We have a project in the lab that involves screening small molecule inhibitors that inhibit the transport activity of a membrane protein on a “lab scale” . Having identified one such inhibitor we intended to look for similar molecules that share the same substructure . Substructure query is a standard procedure in chemical informatics . In the past I have screencast the use of the Sigma-Aldrich service to identify molecules from sigmas catalog based on similarity . However considering the wealth of biochemically relevant information PUBCHEM offers , I was curious to try out the substructure query at PUBCHEM . This Pubchem service works great and is very feature rich ( screencast coming soon) and gave me several molecules which could be of interest in my screen.
The next step I assumed was to locate these compounds in the catalogs of the many chemical providers using a suitable lookup id . Naively I assumed this would be the CAS id which is the “unique id” associated with each molecule . An hour of googling later I woke up to the realization that CAS is a closed subscription based service which has fought many political battles against the PUBCHEM database . Also while PUBCHEM , fortunately , and I guess surprisingly allows lookups of its data by CAS ids , sadly it does not spit out CAS ids for the molecules it identifies as related ( at least as far as I could tell)
I am glad for the Entrez provided services that help lookup CID ids ( PUBCHEMs id) for CAS id and am now wishing I can go the other way i.e CID to CAS .
Its been almost 10 years since I have used the CAS abstracts since I mostly use literature search available for free at PUBMED . I guess I am finally waking up to the closed world of the chemical abstracts offered by the CAS service of the American Chemical Society. For a non-profit service to be this closed , it makes me thankful for Entrez and the NCBI being this open. With all this talk of open source drug discovery , I would think that the least we can do is make our unique id lookups freely interconvertible and public.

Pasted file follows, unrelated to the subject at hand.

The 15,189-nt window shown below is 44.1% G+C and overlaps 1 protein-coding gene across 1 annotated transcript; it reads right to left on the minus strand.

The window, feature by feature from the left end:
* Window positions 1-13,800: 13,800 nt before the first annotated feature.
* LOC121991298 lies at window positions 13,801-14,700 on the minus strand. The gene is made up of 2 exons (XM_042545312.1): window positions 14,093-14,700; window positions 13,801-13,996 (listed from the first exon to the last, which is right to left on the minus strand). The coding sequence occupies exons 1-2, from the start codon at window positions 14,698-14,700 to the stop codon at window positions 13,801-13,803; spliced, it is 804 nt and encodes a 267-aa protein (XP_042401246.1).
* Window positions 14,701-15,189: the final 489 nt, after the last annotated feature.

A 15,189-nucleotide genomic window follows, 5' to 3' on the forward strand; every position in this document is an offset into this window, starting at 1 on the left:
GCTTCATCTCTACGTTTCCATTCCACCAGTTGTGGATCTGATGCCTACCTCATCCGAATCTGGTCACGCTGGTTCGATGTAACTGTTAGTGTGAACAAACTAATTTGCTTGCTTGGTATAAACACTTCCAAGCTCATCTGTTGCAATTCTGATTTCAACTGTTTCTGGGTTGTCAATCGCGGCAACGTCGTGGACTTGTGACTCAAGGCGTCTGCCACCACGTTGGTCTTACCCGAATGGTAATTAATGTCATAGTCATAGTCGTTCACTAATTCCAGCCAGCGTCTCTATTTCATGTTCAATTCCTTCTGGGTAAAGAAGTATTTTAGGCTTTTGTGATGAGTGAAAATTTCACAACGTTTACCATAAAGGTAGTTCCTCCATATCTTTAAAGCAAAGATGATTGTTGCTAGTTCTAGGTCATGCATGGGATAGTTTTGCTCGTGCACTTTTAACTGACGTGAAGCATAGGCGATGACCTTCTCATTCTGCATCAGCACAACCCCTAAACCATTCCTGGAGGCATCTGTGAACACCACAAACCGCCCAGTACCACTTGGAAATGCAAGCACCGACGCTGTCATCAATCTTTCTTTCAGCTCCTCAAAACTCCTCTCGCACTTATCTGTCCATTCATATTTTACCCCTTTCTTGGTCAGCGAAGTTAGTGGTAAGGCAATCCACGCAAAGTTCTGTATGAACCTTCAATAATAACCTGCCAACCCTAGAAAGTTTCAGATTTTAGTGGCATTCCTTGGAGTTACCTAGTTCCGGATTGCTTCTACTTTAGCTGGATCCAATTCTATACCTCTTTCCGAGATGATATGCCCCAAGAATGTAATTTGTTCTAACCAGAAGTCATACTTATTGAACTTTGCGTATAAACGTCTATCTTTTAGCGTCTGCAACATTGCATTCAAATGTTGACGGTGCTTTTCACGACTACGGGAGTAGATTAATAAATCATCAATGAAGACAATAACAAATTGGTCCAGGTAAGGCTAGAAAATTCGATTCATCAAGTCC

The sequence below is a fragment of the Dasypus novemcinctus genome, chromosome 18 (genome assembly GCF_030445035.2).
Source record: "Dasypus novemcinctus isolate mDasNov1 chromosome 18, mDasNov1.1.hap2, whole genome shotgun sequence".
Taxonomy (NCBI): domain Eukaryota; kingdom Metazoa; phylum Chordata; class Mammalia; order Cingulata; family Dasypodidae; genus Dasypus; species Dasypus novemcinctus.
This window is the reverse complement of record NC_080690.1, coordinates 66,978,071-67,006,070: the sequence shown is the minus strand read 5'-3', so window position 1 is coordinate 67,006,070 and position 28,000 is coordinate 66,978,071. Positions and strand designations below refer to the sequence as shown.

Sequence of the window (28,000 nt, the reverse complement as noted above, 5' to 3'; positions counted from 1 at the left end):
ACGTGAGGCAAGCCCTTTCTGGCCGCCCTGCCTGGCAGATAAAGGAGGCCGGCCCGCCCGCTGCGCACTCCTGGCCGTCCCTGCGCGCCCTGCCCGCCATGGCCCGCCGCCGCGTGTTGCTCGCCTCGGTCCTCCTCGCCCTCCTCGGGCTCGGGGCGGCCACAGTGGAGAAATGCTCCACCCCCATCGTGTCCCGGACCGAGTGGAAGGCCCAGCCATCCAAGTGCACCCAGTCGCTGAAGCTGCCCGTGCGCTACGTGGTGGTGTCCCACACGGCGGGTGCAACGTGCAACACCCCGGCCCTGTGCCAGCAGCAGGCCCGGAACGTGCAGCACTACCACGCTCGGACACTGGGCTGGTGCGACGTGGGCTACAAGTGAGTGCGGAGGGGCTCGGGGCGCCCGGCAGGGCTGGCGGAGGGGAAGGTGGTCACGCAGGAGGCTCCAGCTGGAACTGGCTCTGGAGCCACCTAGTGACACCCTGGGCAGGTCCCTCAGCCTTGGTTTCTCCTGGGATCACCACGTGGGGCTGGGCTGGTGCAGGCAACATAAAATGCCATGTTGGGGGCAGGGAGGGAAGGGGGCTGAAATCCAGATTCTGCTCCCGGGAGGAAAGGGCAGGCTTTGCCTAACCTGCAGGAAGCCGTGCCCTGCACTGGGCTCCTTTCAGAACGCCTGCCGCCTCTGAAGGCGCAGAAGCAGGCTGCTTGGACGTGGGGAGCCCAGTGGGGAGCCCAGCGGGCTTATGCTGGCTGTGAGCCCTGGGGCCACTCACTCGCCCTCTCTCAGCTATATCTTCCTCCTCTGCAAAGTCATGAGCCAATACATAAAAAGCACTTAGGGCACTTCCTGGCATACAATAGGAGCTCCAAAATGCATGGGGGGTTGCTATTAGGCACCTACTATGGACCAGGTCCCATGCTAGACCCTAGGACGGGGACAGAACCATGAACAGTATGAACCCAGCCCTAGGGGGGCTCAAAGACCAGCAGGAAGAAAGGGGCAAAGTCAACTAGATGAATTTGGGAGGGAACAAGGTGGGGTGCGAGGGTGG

refs : The Ridiculous Battles ( my words ) of Pubchem vs CAS
Who has got the Bottle
I am writing to attempt to describe my opinions after reading a very insightful commentary written by Gregory Petsko in the September issue of Genome Biology ( doi 10.1186/gb-2008-9-9-110) titled “When Bubbles Burst” .
In that article Greg Petsko analyses the parallels between the current Economics bubble and the Big-science bubble ( my words). Just as we can attribute the financial bubble to the un-regulated growth of the financial industry , we can possibly attribute the many problems ailing the research establishment to the un-regulated growth of the “omics” bubble.
We all have witnessed the move of all Science into the genomic age. We have witnessed the gradual shift of federal research Dollars to consortium based science. Whether it is the cancer genome or structural genomics , there has been a pronounced shift in way we all do science : Bigger it seems is better and data gathering has gained a precedence over hypothesis testing .
The argument being made often , is that from all this data will come better hypothesis which can then be tested in the future . When the big-data prevents us from arriving at any cogent and testable hypothesis , our answer seems to be more big-data .
We have all seen good researchers get caught in their respective “omics” bubbles. And with every such bubble , small labs that dont jump onto the bandwagon tend to suffer. Of course all of this would be useless talk if funding were increasing , but as Greg Petsko states , the “pie is finite”
I think the time has come for us to rethink the way we treat fundamental research . When funding is tight , It makes sense to postpone our big-data projects and concentrate on using our infrastructure to concentrate on “smaller” science which research more manageable projects . Give individual labs the funding they need to probe the hypothesis that we have built up based on the available data.
Disband the consortia ( or leave them to industry) and divert funding back to our research labs. There is no better way in my opinion to survive the current funding crisis.
Disclaimer: These are heavily influenced by the fact that I am in an academic establishment and have never directly worked on any genome level project.